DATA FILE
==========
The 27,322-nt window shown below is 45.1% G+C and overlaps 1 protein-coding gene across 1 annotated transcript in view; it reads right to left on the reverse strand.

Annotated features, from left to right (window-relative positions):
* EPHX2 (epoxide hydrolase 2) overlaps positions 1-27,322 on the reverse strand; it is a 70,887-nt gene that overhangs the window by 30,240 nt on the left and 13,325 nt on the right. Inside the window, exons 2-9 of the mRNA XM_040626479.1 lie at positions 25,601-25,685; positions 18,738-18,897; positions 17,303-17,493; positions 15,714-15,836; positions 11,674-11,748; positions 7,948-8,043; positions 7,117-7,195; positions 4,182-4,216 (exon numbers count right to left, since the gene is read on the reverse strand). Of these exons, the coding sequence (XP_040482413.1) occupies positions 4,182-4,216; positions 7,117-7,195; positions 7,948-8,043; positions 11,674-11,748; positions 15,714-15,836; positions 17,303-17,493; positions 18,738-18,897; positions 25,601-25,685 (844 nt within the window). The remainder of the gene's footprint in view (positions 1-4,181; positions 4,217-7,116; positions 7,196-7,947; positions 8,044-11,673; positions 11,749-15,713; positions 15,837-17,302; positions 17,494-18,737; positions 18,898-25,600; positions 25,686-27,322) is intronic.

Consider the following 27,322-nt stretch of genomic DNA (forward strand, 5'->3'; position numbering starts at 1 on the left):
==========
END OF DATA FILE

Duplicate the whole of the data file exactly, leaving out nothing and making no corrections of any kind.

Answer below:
The 27,322-nt window shown below is 45.1% G+C and overlaps 1 protein-coding gene across 1 annotated transcript in view; it reads right to left on the reverse strand.

Annotated features, from left to right (window-relative positions):
* EPHX2 (epoxide hydrolase 2) overlaps positions 1-27,322 on the reverse strand; it is a 70,887-nt gene that overhangs the window by 30,240 nt on the left and 13,325 nt on the right. Inside the window, exons 2-9 of the mRNA XM_040626479.1 lie at positions 25,601-25,685; positions 18,738-18,897; positions 17,303-17,493; positions 15,714-15,836; positions 11,674-11,748; positions 7,948-8,043; positions 7,117-7,195; positions 4,182-4,216 (exon numbers count right to left, since the gene is read on the reverse strand). Of these exons, the coding sequence (XP_040482413.1) occupies positions 4,182-4,216; positions 7,117-7,195; positions 7,948-8,043; positions 11,674-11,748; positions 15,714-15,836; positions 17,303-17,493; positions 18,738-18,897; positions 25,601-25,685 (844 nt within the window). The remainder of the gene's footprint in view (positions 1-4,181; positions 4,217-7,116; positions 7,196-7,947; positions 8,044-11,673; positions 11,749-15,713; positions 15,837-17,302; positions 17,494-18,737; positions 18,898-25,600; positions 25,686-27,322) is intronic.

Consider the following 27,322-nt stretch of genomic DNA (forward strand, 5'->3'; position numbering starts at 1 on the left):